"Not much between despair and ecstasy."

A burlesque dancer struggling to keep it together has a wild night where a murder takes place at her club, forcing her to play amateur sleuth before her friend is gunned down. Also, she has a mental condition where, if she doesn’t take her medication, she has visions of the future and can read the minds of others.

I know, I know… “Another one of these games?”

Man, I love indie games. I love that there are people out there who will take an idea no one else has ever had, and put it out on a system people use for saving princesses and fighting robots. I especially admire the way they take a lack of resources, or a deliberately clunky interface, and creatively turn that into an asset with visual panache and an unusual vision. And One Night: Burlesque has that in spades.

It’s a short game. You can finish it in a couple of hours. Also, it’s not much of a game; it’s fueled mostly by dialogue as you interrogate potential suspects, and there’s barely any element of chance in interactive parts.

But it’s done in such a weird way I couldn’t help being compelled by it.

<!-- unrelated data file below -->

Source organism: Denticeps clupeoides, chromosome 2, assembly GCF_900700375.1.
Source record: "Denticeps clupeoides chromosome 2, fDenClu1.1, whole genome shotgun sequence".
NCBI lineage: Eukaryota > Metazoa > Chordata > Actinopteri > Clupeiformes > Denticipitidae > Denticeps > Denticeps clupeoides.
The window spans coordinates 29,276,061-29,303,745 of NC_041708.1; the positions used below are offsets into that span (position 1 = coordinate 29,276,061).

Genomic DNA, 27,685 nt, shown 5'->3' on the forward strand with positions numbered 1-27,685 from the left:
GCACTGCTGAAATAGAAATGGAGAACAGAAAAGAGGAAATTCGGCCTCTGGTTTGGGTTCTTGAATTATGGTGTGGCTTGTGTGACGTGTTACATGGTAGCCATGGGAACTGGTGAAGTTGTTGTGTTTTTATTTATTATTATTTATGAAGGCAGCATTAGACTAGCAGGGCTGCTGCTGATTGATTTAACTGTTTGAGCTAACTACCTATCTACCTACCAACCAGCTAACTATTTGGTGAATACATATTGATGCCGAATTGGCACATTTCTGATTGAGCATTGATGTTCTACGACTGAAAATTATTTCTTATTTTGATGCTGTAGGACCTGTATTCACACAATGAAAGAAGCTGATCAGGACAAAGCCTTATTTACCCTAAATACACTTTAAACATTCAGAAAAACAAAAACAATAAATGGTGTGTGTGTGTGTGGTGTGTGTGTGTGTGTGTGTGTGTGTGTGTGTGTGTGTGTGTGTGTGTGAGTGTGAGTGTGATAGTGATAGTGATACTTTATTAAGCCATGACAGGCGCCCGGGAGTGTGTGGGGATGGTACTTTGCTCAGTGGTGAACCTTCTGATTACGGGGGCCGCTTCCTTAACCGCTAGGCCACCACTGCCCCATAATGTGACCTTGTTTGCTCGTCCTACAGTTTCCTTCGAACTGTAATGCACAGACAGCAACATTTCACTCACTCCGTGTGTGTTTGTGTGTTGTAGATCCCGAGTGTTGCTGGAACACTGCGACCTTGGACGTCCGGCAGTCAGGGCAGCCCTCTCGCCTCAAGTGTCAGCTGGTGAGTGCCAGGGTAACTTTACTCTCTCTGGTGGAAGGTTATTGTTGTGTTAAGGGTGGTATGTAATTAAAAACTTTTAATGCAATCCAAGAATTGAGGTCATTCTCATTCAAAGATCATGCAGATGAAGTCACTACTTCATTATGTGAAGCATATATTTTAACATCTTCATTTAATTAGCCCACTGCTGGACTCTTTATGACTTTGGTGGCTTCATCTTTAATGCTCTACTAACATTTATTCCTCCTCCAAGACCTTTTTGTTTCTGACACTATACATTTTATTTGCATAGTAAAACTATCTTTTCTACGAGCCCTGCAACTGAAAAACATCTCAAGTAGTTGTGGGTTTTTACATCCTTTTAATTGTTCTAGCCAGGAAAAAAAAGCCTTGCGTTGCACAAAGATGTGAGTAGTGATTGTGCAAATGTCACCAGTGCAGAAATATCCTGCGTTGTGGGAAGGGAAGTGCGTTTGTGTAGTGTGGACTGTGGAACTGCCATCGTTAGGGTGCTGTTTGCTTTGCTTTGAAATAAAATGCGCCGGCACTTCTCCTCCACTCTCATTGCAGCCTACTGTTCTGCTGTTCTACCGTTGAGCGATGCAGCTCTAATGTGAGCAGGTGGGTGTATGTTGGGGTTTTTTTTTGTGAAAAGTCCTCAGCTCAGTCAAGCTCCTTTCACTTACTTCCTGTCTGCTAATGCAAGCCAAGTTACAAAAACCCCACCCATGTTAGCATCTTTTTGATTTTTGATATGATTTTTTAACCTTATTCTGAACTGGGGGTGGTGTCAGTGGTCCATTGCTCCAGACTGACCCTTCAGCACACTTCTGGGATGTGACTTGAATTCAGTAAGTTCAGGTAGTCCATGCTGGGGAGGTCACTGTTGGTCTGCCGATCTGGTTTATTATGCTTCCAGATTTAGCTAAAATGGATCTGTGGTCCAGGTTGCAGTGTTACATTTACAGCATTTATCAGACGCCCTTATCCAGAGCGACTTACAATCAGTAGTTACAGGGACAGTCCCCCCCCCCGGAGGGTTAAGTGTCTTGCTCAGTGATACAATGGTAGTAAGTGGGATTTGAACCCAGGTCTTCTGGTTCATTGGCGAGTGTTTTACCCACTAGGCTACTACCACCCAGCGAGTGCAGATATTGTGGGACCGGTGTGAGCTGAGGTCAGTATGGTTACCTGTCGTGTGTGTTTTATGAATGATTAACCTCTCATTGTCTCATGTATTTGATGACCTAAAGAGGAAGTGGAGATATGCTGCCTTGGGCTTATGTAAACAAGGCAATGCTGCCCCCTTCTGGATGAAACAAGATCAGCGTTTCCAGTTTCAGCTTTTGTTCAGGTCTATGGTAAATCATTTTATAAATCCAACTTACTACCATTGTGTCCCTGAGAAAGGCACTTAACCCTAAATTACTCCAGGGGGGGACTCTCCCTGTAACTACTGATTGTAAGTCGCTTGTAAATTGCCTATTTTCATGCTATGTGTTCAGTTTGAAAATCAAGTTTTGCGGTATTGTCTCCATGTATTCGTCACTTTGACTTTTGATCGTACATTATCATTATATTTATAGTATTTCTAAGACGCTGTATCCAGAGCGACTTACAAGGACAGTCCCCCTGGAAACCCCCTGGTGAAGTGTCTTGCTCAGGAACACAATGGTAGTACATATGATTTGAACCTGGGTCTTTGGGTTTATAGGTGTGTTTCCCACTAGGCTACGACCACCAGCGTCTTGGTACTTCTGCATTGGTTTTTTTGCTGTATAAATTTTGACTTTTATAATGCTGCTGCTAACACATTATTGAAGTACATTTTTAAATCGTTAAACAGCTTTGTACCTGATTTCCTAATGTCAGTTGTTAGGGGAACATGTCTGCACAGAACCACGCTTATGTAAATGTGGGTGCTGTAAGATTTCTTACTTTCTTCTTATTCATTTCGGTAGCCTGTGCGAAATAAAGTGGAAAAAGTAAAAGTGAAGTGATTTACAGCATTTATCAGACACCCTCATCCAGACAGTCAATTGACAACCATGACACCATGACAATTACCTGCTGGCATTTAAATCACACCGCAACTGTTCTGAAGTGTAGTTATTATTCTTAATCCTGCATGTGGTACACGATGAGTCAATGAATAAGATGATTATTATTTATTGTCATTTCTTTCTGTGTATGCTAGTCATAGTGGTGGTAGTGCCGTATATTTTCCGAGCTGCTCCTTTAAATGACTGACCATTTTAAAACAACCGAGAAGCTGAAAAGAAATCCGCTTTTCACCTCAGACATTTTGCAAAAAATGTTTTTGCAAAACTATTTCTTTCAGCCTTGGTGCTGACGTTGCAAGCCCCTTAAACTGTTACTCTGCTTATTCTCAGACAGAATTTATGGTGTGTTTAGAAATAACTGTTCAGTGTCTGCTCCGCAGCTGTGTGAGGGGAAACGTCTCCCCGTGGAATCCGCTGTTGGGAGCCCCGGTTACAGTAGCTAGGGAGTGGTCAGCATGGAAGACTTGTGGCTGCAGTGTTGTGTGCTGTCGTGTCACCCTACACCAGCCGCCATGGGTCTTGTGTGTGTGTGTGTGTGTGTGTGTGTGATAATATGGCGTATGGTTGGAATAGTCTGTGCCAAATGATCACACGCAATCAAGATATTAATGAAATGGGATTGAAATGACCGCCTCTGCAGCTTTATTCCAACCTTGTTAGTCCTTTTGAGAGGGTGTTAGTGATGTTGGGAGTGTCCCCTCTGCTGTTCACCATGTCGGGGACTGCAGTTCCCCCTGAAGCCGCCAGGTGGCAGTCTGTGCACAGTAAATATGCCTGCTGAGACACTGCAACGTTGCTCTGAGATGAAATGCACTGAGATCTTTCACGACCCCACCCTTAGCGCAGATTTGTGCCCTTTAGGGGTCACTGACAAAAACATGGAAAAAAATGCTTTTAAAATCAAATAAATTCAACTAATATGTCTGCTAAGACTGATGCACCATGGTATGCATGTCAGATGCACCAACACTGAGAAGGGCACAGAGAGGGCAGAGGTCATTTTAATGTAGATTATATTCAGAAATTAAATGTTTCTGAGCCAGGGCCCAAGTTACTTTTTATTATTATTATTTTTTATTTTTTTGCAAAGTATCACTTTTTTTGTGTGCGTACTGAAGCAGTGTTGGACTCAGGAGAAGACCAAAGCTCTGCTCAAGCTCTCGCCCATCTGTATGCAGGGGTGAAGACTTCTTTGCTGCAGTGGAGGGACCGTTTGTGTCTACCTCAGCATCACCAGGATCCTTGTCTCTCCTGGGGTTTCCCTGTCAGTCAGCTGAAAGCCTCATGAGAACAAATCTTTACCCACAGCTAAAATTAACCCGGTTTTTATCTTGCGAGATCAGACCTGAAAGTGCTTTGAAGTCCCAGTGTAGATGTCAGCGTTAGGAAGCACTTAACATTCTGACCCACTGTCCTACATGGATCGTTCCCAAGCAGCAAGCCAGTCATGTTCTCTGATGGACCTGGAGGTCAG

One Night: Burlesque is told in a series of still frames that are lightly animated; the camera will move over a close up of a dancer to indicate movement, and characters will abruptly change their posture to indicate a change in mood. Text will appear abruptly, often as a character’s intrusive thoughts, and visual effects like color separation are used to indicate mental states. It all reminds me of something you’d see on MTV’s Liquid Television; low budget, but interesting.

It’s tempting to call One Night: Burlesque a visual novel, though it’s strikingly different from many games of that genre. Your choices don’t change the story much (though they will have an impact), and no matter how you question everyone, it won’t change the path of the tale, just how you perceive it.

As for the bits that are interactive, they’re mostly made of awkward interactions (intentional, I assume) with the world: shaking a pill bottle, making a cocktail, trying to get a pill in your mouth.

The other big one is when you use your psychic abilities (or psychotic breaks, depending on how you want to read the story) to read the minds of others. You’ll get flashes of their agitation, their memories, done in a very Lynchian style that fits in with both their emotional state and the protagonist’s crumbling sense of reality.

The line art illustrations are simple but evocative, something like a ’60s Playboy illustration—slightly naughty rather than erotic.

One aspect I really want to call out is the music and sound design. Combined with the way scenes are edited, they give every sudden reveal, every emotional breakdown, a deeper impact.

It’s blunt force, but it’s also—like the game itself—effective.